How did you get your start in illustration?
I graduated from BYU–Idaho in 2005. Immediately after that, I started looking for work. I spent the summer building my portfolio and sending out samples. I was also able to find an agent, Tugeau 2, who was willing to represent me.
In the fall of 2005, I took a visit to New York City and met with a couple of children’s book publishers. I received my first book job as a result of this trip, a picture book called Elfis. It was a great project, and it helped give a little jumpstart to my career. I have been able to work fairly steadily ever since.
You’ve worked with both traditional and digital media. How have you adapted your skills?
It’s just a matter of learning the tools. The computer intimidates a lot of people, but I enjoy all the technology and geek stuff, so digital painting was relatively easy for me to learn.
On the computer, you still have to deal with the same challenges, like color, drawing, and composition. Those are what I consider my true skills. The computer is just the medium I choose to express them. If I enjoyed oil painting more, I would be oil painting right now, but as it happens, I like Photoshop.
However, I’m grateful that I got my start in traditional media. It’s hard to learn specific artistic techniques when you’re distracted by all the fancy tools on the computer. Pixels just don’t give you the same amount of texture and subtlety that is inherent in regular old paint. In Photoshop or Painter, you practically have to wrestle with it to get the same qualities. So, I recommend all artists develop their traditional skills before learning the digital ones.
Tell us about your recent “Three Little Pigs” project.
My foremost goal in my career is to illustrate children’s books, so I’m always trying to create the appropriate artwork and market myself with that in mind.
The “Three Little Pigs” was a project I created for myself. Basically, I set a goal to illustrate the story, with the intention of sending it out to publishers as a promotional booklet.
I posted my process to one of my blogs as I was creating it. I got lots of feedback from fellow artists, and it was a really fun experiment.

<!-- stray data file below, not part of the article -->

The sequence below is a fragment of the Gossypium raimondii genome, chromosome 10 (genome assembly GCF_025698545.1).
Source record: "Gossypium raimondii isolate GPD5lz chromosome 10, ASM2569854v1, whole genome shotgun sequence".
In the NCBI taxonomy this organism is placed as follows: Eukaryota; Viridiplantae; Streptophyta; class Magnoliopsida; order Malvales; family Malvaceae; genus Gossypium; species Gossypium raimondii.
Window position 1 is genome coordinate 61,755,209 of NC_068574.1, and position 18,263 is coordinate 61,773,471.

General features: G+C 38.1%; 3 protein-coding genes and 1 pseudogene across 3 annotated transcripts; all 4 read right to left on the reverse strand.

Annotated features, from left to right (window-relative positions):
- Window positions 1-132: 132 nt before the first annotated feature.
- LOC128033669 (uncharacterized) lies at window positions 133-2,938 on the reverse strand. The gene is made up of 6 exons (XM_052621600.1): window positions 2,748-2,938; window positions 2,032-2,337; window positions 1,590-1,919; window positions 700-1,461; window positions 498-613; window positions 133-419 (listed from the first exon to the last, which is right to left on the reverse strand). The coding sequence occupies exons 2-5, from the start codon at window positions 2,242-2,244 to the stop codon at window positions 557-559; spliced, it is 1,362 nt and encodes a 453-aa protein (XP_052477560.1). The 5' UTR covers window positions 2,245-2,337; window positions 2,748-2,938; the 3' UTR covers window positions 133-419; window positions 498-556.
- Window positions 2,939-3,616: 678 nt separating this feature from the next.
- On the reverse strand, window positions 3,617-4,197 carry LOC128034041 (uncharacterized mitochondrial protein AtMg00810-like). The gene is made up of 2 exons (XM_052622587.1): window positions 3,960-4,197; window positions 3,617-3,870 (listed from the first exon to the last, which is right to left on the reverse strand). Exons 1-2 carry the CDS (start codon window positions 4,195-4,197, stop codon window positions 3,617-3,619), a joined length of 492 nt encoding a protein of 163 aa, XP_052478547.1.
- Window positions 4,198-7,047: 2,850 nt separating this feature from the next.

I ended up sending out the printed versions of the booklet late last year. You can also view the final result on my website. The idea is that a children’s book publisher can look at this and see that I have the ability to do the kind of work that they are looking for. As an illustrator, I’m constantly trying to think things up like this in order to help stay on top of my game and ahead of the competition. I’ll probably do a similar project this year as well.
Looking back on your education and career thus far, what, if anything, would you do differently?
I’m still not very good at the business side of things. I was really fortunate to get a rep early on, because she deals with a lot of that stuff for the bulk of the work I get. But I’m still trying to be more independent in that area by being more consistent with my marketing and educating myself about the industry. I learned a little of this in school, but I wish I’d done more. I now have to learn a lot through trial and error and experience.
How has your family been a part of your career?
My parents are highly encouraging, which has been the best motivation ever. I think more importantly, though, is that they have never been the least bit discouraging, which I think is the harder task for a logical, work-for-a-living parent of an artist. But they never suggested I choose a different major or push it to the side; they just bought me more art supplies.
In one of your blog posts, you explain that your main goal is to draw every day. How has that benefited your work and your life?
A freelance illustrator has to constantly come up with ideas and new work. When you add other tasks like paperwork, e-mails, marketing, etc., it becomes harder and harder to keep up with that. My goal is to make just one drawing per day, no matter what else might be going on. Sometimes it is just a little ten-minute doodle. As an artist, this helps me tremendously because it keeps me creatively in tune, always thinking, and always producing.